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BOSIRE: Who looks out for our first responders after trauma?


BOSIRE: Who looks out for first responders after trauma?

They are first at the sites of disaster, but are left to deal with their distress on their own.

When terrorists struck 14 Riverside Drive in Nairobi last week, emergency response teams did a commendable job.

Security forces moved in to secure the area and evacuate hostages, and medical teams were on site to provide emergency care to the injured and transfer them to hospital.

The bereaved families require emotional support to deal with the pain of losing their loved ones, while those who were evacuated require psychotherapy to come to terms with the traumatic experience. But who is looking out for our first responders?

The disciplined forces are trained to take a bullet for us; to be the wall between life and death when staring at the end of the barrel.

It is not that they are fearless, but that they look fear in the eye and stare it down, in order to do their job.

Healthcare workers are trained to deal with death every day. It is not that they become numb to it, but rather, they realise that if they do not roll up their sleeves, glove up and get bloody, their patients will surely die.

They must suspend their horror at seeing body parts dismembered and fight to put the patient together again.

I was thinking about first responders, and especially Red Cross volunteers, because of my friend Karanja, a young and dedicated man who responded to emergencies as a Red Cross volunteer during the 2007/2008 post-election violence.

Paso, as his friends call him, was stationed in the cauldron – the North Rift – that was boiling out of control. He spent three weeks evacuating casualties and became a near permanent feature at the mortuary.

DEATH IN ALL COLOURS

Evacuating burn victims from the Kiambaa Church, decomposing bodies from maize fields and youth whose lives had been ended by bullets in informal settlements in Eldoret, he saw pain and death in all colours.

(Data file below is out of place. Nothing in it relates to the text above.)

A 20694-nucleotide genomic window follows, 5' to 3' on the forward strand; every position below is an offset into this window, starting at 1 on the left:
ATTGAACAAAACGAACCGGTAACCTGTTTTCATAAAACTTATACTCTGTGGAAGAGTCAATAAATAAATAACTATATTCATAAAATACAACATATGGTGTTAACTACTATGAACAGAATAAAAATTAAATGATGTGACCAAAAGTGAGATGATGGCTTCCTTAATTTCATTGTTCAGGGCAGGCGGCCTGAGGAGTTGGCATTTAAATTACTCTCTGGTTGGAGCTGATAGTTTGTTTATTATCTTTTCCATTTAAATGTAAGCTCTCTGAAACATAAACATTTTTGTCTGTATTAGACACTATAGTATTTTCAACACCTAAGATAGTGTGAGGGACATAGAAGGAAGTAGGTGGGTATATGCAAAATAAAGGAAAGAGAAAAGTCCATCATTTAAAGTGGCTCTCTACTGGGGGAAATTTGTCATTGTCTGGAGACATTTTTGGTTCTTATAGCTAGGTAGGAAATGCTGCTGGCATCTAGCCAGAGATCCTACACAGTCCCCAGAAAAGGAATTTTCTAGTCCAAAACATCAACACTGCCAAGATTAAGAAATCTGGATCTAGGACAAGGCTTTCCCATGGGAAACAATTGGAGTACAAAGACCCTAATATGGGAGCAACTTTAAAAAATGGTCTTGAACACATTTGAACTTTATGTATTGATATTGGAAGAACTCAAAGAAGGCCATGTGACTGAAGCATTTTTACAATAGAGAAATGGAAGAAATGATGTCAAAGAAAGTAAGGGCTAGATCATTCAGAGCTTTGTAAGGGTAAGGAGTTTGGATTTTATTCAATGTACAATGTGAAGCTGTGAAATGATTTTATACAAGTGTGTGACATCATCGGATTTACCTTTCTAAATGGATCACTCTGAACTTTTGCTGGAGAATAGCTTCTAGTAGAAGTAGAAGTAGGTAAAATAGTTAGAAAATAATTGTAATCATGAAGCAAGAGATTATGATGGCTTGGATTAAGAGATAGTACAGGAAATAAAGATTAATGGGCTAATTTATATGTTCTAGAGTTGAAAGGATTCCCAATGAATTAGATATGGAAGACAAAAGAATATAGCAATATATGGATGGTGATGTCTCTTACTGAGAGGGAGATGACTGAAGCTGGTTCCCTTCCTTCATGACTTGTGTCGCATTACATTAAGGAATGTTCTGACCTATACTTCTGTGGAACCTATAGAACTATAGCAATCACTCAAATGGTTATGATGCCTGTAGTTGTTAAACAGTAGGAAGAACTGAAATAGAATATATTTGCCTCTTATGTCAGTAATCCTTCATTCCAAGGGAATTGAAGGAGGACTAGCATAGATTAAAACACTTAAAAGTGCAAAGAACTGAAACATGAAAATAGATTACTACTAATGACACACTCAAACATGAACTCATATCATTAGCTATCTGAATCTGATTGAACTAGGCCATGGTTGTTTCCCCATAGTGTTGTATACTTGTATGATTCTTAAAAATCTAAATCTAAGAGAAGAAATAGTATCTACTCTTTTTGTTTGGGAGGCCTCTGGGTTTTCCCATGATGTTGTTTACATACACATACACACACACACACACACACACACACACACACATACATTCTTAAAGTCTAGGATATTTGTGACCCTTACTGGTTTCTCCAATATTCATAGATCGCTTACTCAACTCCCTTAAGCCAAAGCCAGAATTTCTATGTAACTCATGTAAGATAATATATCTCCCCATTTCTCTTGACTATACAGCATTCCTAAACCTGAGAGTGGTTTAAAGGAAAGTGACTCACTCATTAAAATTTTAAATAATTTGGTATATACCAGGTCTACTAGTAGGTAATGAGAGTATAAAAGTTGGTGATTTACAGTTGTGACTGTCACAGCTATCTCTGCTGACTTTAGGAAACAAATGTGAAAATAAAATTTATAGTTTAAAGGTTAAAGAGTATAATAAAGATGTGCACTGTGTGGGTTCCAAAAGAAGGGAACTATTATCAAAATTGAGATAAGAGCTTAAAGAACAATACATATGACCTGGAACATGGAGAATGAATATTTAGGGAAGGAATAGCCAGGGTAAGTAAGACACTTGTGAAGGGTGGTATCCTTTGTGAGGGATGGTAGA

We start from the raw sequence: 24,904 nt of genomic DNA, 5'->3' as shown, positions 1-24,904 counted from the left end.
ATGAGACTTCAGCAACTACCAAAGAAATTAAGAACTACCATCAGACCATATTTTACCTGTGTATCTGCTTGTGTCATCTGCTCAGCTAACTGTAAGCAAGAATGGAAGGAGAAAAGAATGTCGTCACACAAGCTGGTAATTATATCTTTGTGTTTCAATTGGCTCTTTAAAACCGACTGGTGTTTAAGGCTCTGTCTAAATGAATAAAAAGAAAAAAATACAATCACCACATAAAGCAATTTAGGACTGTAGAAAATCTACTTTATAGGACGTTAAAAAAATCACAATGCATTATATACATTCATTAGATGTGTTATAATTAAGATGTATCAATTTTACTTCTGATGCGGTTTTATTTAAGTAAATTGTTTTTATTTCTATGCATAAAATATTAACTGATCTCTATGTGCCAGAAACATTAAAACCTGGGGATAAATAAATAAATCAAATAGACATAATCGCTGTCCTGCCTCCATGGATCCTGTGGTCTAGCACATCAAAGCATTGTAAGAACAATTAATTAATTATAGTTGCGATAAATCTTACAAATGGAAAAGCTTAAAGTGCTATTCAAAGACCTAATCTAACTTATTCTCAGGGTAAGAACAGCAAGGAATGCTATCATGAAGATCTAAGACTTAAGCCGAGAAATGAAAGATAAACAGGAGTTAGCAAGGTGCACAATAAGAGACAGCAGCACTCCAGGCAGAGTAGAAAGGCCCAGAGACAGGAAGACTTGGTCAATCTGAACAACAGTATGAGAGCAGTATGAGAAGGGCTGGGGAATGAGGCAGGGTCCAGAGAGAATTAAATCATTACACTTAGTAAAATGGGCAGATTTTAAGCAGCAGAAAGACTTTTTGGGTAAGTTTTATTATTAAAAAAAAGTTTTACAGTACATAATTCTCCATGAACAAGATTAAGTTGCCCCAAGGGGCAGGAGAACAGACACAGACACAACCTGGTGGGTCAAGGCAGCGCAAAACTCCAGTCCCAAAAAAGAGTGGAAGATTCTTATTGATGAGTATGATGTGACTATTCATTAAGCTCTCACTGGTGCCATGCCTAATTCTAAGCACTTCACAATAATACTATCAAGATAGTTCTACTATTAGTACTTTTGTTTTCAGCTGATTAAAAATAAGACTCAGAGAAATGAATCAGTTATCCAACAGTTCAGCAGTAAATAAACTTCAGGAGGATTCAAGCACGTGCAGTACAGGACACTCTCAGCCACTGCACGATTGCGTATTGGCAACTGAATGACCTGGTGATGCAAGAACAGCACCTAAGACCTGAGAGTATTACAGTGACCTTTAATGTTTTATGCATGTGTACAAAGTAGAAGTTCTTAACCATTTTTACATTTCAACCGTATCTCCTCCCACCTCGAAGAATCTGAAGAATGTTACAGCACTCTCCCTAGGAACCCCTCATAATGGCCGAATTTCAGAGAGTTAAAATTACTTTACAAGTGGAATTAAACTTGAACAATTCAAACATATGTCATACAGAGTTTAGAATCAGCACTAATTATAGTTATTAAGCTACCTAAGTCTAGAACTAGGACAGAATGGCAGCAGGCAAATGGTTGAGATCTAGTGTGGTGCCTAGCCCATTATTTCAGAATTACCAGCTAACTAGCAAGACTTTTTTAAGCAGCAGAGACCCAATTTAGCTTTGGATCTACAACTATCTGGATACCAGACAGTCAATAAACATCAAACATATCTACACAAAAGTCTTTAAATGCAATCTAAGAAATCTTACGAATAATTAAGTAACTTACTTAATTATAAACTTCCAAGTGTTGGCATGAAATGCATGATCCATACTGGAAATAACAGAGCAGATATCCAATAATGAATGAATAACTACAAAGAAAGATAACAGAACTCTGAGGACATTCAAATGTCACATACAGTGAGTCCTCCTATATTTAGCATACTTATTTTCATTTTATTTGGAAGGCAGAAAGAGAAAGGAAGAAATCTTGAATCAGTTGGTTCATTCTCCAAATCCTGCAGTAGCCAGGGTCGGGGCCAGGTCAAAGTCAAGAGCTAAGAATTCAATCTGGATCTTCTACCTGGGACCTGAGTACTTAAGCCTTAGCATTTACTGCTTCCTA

Trying to lift the body of burn victims, the flesh slid off the bone in his grip. He pulled babies from the arms of decapitated mothers who had tried to protect them from the horrors being meted out on them.

While he was struggling to help those in distress, his own family was camped out in the biting cold, at the local police station 100 kilometres away from home. They had lost everything when their house was torched, only narrowly escaping with their lives.

When evacuations were done, Karanja hit rock bottom in one swoop. He fell ill from the underlying unresolved trauma. It took nearly two weeks to restore his physical health, and years to achieve a semblance of psychological peace.

To date, Karanja cannot watch even a simple lancing of a boil. Seeing anything that inflicts pain knocks the wind out of him. Volunteers like Karanja make the majority of Red Cross responders.

TRAUMA IS REAL

Many are young people well-trained in emergency response, and who will move to other careers in future. They may not have the benefit of the mental cushion against the trauma that comes from the emergency response work they do.

The trauma they suffer is real. The scenes they must deal with evoke real horror. They get to take in the whole scene and not just snapshots as the rest of us will. They carry these images home on a daily basis and as they go about their business.

We highly commend the Kenya Red Cross for the massive efforts they put to stand in the gap for us as Kenyans. They are singularly holding together an entire service (emergency response) that should be a government function under the Ministry of Health.

We hail the young volunteers, who give their all, to serve us in our times of need; sacrificing their youth for a lifetime of deep mental scars.

It must not be in vain. We must support them by providing a proper framework for debriefing these young souls regularly as they carry out their mandate.